The second factor is that it is highly unlikely that we’re going to see a huge lift in interest rates from where they currently sit anytime soon. Given the amount of Government debt that is now circulating on the back of the pandemic stimulus measures, there really isn’t room for central banks to act in a super aggressive manner on rates without risking an economic policy mishap.
Therefore, we are more likely to see small steady increases in interest rates from late next year or early 2023, which is earlier than 2024 as the RBA has repeatedly stated, and we should expect any moves from APRA to be equally measured.
There was widespread criticism about the way APRA handled the previous housing boom and how their heavy-handed intervention had a severely detrimental impact on the housing market in 2017. It’s probably safe to assume, they learnt some lessons from their failings on the first go around and this time they are likely to take a far more nuanced approach.
The RBA will be hindered in raising interest rates too far in this cycle as Australia has a high level of personal debt linked to the residential housing sector, so the debt servicing ratio may well mitigate the need for a much higher cash rate in the future, relative to what we have seen over past cycles.
Impact on Investors
The reality for property investors is that these small changes will likely not have any meaningful impact for now and I see more of an impact on first home buyers who have been forced to stretch themselves to purchase the homes they desire.
APRA estimates that the net change to borrowing capacity might be around a 5% reduction, however, for investors this doesn’t really impact their ability to buy. If an investor is forced to borrow less, they simply have the option of purchasing a more affordable property in a different location. Generally speaking, it’s currently owner-occupiers who are most leveraged in comparison to investors, although investor lending has been rising over the past two quarters and I believe this trend will continue.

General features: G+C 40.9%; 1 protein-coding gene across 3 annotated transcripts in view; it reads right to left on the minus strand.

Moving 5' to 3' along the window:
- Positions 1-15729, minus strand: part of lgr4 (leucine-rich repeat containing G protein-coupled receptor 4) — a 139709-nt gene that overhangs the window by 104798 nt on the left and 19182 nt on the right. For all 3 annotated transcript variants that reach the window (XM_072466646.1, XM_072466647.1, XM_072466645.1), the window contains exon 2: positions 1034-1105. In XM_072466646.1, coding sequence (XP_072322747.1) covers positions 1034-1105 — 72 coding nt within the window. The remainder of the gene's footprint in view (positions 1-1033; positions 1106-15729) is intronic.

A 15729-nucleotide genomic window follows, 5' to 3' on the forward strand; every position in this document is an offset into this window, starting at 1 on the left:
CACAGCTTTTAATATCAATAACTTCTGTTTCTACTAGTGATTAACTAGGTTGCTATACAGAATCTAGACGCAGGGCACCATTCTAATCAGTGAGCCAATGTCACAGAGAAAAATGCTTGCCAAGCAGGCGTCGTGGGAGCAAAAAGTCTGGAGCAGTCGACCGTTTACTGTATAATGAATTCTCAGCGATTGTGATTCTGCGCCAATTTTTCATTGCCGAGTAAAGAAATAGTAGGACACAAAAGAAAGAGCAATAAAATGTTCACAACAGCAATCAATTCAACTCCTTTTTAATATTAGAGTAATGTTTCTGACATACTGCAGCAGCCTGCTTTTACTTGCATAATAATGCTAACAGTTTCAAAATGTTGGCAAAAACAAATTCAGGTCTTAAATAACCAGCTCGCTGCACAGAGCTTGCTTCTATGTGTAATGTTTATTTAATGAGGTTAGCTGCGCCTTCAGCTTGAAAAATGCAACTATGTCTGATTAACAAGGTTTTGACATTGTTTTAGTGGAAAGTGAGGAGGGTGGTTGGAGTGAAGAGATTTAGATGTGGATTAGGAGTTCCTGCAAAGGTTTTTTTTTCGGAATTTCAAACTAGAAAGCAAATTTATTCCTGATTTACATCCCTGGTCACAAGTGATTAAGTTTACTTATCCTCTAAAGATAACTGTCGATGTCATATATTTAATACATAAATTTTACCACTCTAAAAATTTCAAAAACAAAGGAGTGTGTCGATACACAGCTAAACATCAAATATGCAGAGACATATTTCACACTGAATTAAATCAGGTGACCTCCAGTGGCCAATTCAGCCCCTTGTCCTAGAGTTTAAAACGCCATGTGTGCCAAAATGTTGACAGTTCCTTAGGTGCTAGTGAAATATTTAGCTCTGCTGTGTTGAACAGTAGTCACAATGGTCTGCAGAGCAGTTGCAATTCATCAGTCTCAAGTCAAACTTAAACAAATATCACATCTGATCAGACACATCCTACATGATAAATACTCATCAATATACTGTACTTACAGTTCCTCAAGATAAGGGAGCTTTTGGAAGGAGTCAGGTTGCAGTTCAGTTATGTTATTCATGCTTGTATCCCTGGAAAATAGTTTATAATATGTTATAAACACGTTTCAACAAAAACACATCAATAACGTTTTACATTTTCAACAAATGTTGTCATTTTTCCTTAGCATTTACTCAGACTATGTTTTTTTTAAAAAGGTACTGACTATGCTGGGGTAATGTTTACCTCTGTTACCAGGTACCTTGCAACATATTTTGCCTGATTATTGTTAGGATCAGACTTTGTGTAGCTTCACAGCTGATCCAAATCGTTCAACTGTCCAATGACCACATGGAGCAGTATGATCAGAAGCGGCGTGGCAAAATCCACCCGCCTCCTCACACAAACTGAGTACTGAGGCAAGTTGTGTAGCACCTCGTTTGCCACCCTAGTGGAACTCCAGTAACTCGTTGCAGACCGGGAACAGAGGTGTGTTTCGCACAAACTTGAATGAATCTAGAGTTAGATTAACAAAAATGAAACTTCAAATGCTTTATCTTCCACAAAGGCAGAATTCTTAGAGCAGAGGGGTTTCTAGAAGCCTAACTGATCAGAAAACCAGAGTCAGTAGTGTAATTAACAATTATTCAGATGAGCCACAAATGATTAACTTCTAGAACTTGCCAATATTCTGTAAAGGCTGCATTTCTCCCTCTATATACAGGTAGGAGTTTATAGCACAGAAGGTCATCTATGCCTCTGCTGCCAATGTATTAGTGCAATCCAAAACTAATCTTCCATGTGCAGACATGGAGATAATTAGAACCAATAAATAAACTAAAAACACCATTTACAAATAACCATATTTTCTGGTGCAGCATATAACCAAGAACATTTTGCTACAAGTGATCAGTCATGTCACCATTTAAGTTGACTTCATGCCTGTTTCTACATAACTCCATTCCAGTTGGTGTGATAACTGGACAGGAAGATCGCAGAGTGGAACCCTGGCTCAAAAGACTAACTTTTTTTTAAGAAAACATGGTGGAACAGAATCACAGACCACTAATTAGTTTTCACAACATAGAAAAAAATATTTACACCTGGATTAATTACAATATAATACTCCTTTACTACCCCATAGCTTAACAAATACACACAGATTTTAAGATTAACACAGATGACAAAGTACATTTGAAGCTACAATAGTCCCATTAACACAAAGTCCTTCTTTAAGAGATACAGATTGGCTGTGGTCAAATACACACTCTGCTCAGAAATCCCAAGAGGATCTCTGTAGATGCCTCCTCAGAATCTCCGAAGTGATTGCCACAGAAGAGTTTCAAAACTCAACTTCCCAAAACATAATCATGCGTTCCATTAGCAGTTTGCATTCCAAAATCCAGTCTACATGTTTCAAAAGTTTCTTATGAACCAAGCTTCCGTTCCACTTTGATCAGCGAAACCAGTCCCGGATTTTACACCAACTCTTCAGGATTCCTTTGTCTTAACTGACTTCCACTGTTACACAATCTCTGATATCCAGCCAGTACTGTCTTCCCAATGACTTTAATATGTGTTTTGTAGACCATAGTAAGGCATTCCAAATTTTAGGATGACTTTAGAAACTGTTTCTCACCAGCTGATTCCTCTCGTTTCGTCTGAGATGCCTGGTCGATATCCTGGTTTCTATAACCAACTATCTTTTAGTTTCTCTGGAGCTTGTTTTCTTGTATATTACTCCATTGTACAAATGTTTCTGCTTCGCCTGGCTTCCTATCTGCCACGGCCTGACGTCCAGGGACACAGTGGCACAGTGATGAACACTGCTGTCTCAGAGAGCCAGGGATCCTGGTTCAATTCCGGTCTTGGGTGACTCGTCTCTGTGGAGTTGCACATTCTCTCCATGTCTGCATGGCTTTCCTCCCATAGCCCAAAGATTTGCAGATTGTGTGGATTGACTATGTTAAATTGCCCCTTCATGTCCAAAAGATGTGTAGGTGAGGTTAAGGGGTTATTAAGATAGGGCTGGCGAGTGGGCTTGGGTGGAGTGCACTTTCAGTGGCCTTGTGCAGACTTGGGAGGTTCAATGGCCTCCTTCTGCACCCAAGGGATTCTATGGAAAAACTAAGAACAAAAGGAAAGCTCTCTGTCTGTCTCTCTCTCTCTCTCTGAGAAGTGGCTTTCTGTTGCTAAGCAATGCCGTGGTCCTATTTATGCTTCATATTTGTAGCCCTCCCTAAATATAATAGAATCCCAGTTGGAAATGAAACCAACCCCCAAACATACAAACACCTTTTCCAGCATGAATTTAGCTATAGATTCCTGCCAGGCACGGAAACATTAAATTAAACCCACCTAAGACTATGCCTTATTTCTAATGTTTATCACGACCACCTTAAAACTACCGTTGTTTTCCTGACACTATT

While some of the more overheated segments of the market might slow down modestly as a result of the APRA tightening, that might not be a bad outcome overall. We need to remember that APRA’s mandate does not directly cover the price of housing and that it is quite difficult to balance their intervention to reduce the risk of unintended economic consequences whilst protecting the financial system on a broad scale.
Fortunately, we are able to look back at 2017 as to how property markets responded to APRA’s use of macro-prudential credit tightening measures and we too can learn from these experiences.
For the time being, the impacts will be limited for investors, but we will continue to watch what happens with bond yields as a leading indicator of things to come, although financial markets are quite volatile with forward price expectations at present. The inflation genie continues to drive forward guidance and the global prints seem to point to higher levels which may be transitory but may also persist due to supply shocks and labour constraints which may not be able to be addressed rapidly enough.
We will await the release of the RBA minutes on the 19th October and the discussion on macroprudential policy will be of particular interest.